Global student housing investment volumes, in particular, have risen 87% in the last five years, says Savills. The maturity of the UK and US markets, coupled with low provision yet high demand for purpose-built student accommodation (PBSA), mean that southern European cities offer the strongest opportunities for new investment in the sector over the coming year. But the global need for multi-family, co-living and retirement housing offers opportunities across all jurisdictions, and are particularly under-invested asset classes in the UK, says Savills.
In its Global Living report, the international real estate advisor says that the provision of PBSA is highest in the UK where 27% of all students can be accommodated, and lowest in southern Europe. In Italy, Europe's fourth-largest student market, the national provision rate is less than 5%. Analysing city-by-city data from StudentMarketing - an independent provider of student housing and micro-living research and data - Savills has identified that provision is lowest in Rome, with a student population of 220,500, but only 6,500 student beds (a provision rate of 3%), followed by Porto (3.5%), Florence (3.8%), Barcelona (4.9%) and Madrid (5.7%). These cities, therefore, offer the best immediate opportunities for investors, says Savills, as many have strong international student populations - indicating a solid supply base - and high average PBSA rents.
Here are some other key takeaways from the report:
By 2030, 20-39 year-olds will comprise 23% of the developed world’s population. Those aged over 65 will have risen to 23%. Understanding the demands of these groups matters as they become major real estate occupiers.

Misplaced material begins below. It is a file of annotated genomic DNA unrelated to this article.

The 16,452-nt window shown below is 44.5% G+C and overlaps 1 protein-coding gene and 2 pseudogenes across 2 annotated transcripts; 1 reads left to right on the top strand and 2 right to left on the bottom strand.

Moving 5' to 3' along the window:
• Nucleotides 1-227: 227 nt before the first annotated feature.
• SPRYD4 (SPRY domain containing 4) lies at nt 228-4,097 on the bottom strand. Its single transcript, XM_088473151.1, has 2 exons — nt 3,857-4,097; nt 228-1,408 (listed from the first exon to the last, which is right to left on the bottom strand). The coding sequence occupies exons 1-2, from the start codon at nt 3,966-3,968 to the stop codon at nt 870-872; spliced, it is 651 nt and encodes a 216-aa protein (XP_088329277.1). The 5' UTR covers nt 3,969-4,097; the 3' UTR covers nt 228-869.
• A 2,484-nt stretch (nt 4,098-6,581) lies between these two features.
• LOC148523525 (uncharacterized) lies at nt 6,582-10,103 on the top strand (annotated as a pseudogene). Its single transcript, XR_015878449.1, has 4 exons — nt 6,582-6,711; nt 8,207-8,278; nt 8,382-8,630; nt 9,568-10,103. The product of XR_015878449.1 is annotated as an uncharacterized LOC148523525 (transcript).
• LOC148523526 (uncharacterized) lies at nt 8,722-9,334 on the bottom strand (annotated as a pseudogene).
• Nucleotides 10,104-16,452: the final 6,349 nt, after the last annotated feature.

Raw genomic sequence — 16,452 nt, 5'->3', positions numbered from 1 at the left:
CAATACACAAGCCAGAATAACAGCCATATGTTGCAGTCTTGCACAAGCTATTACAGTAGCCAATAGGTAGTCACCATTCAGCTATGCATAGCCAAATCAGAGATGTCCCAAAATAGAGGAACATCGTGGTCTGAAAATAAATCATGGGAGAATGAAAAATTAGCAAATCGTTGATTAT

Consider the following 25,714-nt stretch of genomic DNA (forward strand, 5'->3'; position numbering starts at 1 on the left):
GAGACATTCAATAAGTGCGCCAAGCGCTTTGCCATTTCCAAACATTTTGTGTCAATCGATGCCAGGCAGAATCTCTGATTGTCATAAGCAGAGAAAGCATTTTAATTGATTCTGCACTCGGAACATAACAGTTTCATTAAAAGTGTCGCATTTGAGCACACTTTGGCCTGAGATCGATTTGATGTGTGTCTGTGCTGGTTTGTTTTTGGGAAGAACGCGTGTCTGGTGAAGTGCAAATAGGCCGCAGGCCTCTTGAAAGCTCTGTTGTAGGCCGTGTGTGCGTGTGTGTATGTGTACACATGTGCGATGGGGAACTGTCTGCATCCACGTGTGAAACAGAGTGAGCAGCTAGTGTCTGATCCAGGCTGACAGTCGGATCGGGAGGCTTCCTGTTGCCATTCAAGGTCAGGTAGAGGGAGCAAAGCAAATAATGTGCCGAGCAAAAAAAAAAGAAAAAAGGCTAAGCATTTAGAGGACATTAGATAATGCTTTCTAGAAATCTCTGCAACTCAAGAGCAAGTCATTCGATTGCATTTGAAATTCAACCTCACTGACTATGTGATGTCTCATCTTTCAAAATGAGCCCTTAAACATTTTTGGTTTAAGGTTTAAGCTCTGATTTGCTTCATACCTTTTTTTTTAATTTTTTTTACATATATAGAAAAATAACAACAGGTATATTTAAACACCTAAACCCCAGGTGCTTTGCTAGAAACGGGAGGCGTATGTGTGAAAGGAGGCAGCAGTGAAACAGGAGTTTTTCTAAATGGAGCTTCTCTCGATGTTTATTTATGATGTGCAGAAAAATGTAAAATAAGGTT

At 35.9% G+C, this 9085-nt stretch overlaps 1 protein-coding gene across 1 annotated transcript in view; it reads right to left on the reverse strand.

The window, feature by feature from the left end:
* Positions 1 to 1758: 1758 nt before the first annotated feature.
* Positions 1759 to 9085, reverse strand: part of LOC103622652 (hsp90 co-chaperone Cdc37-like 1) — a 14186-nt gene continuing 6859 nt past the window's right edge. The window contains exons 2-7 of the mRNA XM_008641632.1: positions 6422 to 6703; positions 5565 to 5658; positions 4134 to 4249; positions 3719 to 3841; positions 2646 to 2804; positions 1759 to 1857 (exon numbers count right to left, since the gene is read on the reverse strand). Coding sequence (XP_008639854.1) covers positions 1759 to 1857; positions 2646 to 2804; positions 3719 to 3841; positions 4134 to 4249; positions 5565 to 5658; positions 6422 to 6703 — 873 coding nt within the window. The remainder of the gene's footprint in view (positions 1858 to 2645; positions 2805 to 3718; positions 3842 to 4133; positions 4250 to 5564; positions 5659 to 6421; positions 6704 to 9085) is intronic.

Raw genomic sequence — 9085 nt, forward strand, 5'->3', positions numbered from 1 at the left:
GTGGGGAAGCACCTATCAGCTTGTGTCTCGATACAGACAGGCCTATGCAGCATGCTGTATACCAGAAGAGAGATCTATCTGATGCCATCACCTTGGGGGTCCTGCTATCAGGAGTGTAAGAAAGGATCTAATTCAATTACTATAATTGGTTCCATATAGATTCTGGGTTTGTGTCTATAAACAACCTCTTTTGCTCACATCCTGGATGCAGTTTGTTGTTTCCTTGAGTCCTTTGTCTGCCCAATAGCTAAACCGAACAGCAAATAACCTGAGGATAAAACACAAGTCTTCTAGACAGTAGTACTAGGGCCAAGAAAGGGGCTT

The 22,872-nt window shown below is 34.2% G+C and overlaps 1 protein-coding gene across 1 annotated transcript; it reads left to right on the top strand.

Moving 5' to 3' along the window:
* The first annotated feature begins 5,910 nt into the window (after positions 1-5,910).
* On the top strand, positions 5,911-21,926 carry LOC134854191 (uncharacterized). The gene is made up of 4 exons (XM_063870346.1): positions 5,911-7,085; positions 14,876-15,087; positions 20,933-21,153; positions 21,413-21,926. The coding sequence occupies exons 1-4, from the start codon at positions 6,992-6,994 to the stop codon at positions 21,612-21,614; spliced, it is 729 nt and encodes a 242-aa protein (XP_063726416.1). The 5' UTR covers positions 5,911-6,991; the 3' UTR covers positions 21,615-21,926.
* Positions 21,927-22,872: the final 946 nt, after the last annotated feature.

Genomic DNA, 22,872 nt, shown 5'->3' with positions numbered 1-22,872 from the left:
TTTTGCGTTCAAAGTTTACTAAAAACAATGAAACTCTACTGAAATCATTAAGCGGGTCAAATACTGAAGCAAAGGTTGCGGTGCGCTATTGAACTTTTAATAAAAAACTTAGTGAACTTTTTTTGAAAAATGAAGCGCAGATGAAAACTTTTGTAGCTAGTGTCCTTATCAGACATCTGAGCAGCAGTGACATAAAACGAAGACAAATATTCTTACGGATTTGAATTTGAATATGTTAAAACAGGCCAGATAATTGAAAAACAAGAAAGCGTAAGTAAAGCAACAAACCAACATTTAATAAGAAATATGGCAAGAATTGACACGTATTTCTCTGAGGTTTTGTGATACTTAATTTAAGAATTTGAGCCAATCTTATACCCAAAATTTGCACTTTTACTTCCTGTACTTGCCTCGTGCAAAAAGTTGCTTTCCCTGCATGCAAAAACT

Youthful cities with strong underlying demographic prospects for purpose-built rental accommodation include Edinburgh, Amsterdam, and Copenhagen. Spanish and German cities are aging fast and may offer the potential for new forms of senior housing – but demand exists across the continent.
Globally mobile students continue to drive demand for purpose-built student accommodation (PBSA), and mainland Europe is attracting more of them. However, PBSA provision remains very low, just 3% in Rome and Porto, and 4% in Florence, Lisbon, and Seville.
Investment in residential alternatives of all types is rising. Big-ticket global residential investment volumes exceeded all global retail or industrial investment in the last year. Global student housing investment volumes have risen 87% in the last five years.
Multifamily investment across eight major European markets exceeded €27bn last year, up 19% since 2013. Germany accounted for 54% of investment across these countries. Yields average 3.4%, ranging from 2.1% in Germany to 4.3% in the UK.
Global investors are seeking scale, driving management efficiencies. Student housing has a higher cross-border investment share (46%), but the largest single residential deal last year was cross-border, Blackstone’s $10.3bn investment in Spain.
The rapid expansion of residential alternatives sectors in the US has been helped by the relative homogeneity of its regulatory environment. Investors in Europe have a much more diverse set of national regulations to navigate.